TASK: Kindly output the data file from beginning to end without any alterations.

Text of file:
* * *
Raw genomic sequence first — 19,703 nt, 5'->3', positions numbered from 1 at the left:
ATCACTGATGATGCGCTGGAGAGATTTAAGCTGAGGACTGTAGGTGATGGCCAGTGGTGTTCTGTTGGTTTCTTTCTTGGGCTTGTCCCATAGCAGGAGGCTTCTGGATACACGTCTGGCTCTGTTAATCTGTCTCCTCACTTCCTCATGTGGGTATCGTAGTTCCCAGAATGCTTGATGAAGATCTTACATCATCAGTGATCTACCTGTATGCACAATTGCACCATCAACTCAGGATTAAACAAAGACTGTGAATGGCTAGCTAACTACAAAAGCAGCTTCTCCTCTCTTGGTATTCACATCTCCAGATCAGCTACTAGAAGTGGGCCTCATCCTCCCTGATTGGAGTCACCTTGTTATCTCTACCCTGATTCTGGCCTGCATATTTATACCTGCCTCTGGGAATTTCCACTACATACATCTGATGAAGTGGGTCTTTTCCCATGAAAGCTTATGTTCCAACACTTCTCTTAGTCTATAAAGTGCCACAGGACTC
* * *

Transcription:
Raw genomic sequence first — 19,703 nt, 5'->3', positions numbered from 1 at the left:
ATCACTGATGATGCGCTGGAGAGATTTAAGCTGAGGACTGTAGGTGATGGCCAGTGGTGTTCTGTTGGTTTCTTTCTTGGGCTTGTCCCATAGCAGGAGGCTTCTGGATACACGTCTGGCTCTGTTAATCTGTCTCCTCACTTCCTCATGTGGGTATCGTAGTTCCCAGAATGCTTGATGAAGATCTTACATCATCAGTGATCTACCTGTATGCACAATTGCACCATCAACTCAGGATTAAACAAAGACTGTGAATGGCTAGCTAACTACAAAAGCAGCTTCTCCTCTCTTGGTATTCACATCTCCAGATCAGCTACTAGAAGTGGGCCTCATCCTCCCTGATTGGAGTCACCTTGTTATCTCTACCCTGATTCTGGCCTGCATATTTATACCTGCCTCTGGGAATTTCCACTACATACATCTGATGAAGTGGGTCTTTTCCCATGAAAGCTTATGTTCCAACACTTCTCTTAGTCTATAAAGTGCCACAGGACTC